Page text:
Richard Blackwell has long been fascinated with space in an astronomical sense. Now, in the exhibition 0, 0, 0 (zero, zero, zero) Blackwell contemplates the digital illusion of space, revolving around ‘the grid acting as a symbol of the infinite space of virtual reality.’1 In 1979, the art theorist Rosalind Krauss wrote a seminal essay citing the integral place that the grid had upon much twentieth century modernist art.2 Starting with Mondrian, Malevich and the Russian Constructivists, Krauss traced a line through to the minimalist and conceptual artists of the 1970s, and indeed, the trajectory continues to this day through the various practitioners of non-objective abstraction. A key attitude that Krauss noted was that for artists using the grid, it was a deliberate stance taken against ‘nature’, or the then-standard practice of artists observing and reacting only to the real world. By comparison, the grid was a structure unto itself – it depicted itself, it referred only to itself, it declared ‘the space of art to be at once autonomous and autotelic.’3 In the particular case of Mondrian and his de Stijl comrades, the grid’s denial of ‘nature’ inversely allowed a contemplation on that absence, that is, one where the grid implied ‘the (spiritual) staircase to the Universal;’ consequentially, it also highlighted their disinterest in the activities occurring ‘below, in the Concrete.’4 Now, in the 21st century, the advances in virtual reality present a further complexity to this pursuit for such digital technology seeks to present the viewer with an ‘authentic’ alternate experience of reality (or ‘nature’) utilising a pixel-based structure that is also firmly based on the grid. In the works comprising 0, 0, 0 (zero, zero, zero), Blackwell makes his own determinations on this conundrum through a range of 2- and 3-dimensional object/imagery.
For example, Blackwell’s multi-faceted wall works in marble and ceramic present manifold possibilities as to the arrangement of identical elements within clearly defined and gridded boundaries. It is as if he is attempting to represent the basic 0-1 binary code in formal, though structural, relief. For the vast majority who are not versed in computer language, binary code remains a vague concept though one whose importance is well recognised (after all, the mass panic of the Millennium [Y2K] Bug could not have arisen otherwise). Blackwell’s associated engraved Formica panels also integrate the grid but embrace their virtual origin by displaying undulating surfaces, labyrinthine structures or an ‘open shell, whose inside and outside surface the viewer can see … like space and a voluminous lump.’ He also attempts to reconcile the original division caused by the grid’s denial of nature by projecting the grid over a sequence of topographies, capturing each result in powder-coated steel. The anchor for the exhibition, however, is the series of eight relief prints done in collaboration with Kate Conlon at the Kala Institute in 2016 which foreground the subsequent marble and ceramic constructions. Blackwell notes that ‘the prints texture comes from a composite wood material which is both organic and inorganic at the same time, a kind of compression of natural materials.’ Finally, the Possible Solar Systems series return to the cosmos itself, the driving inspiration for all ideas on space. Each image scatters spheres into ‘a simulation of a distant solar system, which (in all possible probability) exists somewhere in the universe.’ For Blackwell, this particular universe now contains every possibility down to the smallest of its atoms, be they virtual or not.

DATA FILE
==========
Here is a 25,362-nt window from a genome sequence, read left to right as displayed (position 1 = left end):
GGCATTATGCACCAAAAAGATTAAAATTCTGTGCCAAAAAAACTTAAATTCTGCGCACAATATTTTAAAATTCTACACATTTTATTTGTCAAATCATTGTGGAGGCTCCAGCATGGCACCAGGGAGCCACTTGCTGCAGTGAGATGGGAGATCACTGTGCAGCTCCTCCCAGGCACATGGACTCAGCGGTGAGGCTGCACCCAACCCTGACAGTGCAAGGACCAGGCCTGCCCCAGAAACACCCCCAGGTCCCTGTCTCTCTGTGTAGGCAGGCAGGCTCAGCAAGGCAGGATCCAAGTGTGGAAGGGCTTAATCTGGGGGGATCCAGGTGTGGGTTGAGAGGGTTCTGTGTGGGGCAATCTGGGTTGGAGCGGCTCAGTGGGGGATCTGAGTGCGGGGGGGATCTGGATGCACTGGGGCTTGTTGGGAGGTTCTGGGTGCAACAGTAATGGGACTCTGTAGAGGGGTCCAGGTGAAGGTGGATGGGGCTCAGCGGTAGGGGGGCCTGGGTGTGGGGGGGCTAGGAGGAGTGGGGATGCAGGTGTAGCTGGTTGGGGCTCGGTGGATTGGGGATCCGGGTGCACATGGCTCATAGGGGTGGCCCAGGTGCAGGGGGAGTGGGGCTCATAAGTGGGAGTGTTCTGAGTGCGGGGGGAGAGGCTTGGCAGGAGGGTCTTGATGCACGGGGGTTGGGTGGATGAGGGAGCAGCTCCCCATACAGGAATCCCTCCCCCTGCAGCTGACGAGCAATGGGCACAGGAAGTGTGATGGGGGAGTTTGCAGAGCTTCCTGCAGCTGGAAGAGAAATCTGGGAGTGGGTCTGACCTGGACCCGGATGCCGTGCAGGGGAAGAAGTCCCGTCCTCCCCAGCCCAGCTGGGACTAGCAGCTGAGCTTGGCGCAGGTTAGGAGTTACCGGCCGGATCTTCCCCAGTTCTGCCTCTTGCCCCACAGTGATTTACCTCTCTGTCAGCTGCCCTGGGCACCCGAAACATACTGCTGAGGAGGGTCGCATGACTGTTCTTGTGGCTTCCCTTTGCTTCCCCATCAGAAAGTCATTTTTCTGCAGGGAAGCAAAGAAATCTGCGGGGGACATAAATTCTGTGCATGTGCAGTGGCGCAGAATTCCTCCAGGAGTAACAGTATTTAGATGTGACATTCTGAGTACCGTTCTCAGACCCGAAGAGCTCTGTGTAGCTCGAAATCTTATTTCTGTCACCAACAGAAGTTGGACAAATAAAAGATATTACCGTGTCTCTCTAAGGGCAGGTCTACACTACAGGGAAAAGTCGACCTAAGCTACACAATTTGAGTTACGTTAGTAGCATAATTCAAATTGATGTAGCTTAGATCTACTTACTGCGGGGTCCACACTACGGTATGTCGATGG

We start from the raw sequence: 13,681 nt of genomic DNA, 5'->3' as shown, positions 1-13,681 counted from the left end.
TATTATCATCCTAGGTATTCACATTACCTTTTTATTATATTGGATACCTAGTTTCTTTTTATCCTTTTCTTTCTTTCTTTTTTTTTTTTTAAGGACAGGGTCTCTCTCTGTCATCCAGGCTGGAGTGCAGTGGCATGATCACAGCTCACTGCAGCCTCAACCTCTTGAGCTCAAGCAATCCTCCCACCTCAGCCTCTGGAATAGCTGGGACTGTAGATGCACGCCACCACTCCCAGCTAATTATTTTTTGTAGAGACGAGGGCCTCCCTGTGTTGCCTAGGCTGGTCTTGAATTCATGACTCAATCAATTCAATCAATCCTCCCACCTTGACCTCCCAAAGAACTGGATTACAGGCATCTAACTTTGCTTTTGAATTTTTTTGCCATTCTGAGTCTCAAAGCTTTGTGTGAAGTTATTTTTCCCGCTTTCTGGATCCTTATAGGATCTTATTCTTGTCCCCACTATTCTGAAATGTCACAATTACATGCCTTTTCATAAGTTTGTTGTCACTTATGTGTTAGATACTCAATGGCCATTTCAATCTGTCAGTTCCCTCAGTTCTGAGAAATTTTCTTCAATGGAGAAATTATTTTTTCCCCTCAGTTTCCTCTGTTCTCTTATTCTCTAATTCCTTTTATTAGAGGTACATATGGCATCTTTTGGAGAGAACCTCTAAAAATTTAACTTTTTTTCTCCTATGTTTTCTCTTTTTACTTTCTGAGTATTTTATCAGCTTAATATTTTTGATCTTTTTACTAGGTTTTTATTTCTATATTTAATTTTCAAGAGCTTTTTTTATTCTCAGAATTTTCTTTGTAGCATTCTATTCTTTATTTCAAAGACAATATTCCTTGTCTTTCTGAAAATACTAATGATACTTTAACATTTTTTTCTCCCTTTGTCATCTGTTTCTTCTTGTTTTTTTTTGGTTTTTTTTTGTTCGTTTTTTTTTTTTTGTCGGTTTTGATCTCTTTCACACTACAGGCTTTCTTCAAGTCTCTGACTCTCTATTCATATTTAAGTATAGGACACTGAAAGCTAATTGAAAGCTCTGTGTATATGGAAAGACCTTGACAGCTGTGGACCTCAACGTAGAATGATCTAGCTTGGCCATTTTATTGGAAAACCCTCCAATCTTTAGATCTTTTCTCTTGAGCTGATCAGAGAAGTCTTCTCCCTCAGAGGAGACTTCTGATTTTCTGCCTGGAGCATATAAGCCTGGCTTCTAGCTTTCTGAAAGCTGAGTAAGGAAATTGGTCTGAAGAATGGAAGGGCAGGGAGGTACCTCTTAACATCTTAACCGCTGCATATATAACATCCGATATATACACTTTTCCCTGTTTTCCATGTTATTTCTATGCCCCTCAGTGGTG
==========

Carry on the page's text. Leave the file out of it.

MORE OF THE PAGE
Richard Blackwell, 2018. Non-cited quotes also drawn from this source.
 Rosalind Krauss, ‘Grids’, October, MIT, Massachusetts, vol. 9 (Summer, 1979), pp. 50-64
 Rosalind Krauss, op cit., p.52. ‘Autotelic’ refers to an activity or a creative work which has ‘an end or purpose in itself.’
 ibid, p.52.
Catalogue essay by Andrew Gaynor 2018
Blackwell was a recipient of the 2012 Fulbright Scholarship and completed his Masters in Fine Art at the School of Art Institute of Chicago in 2014. In 2011 Blackwell exhibited a major series GROTTO, an exhibition in 3 volumes, which was shown in Canberra, Melbourne and Chicago and supported by the Australia Council of the Arts. His work has been collected for ARTBANK, NAB Collection, The Justin Collection and has been profiled in Australian Art Review. Most recently he has been working and residing in Doha, Qatar in an academic capacity.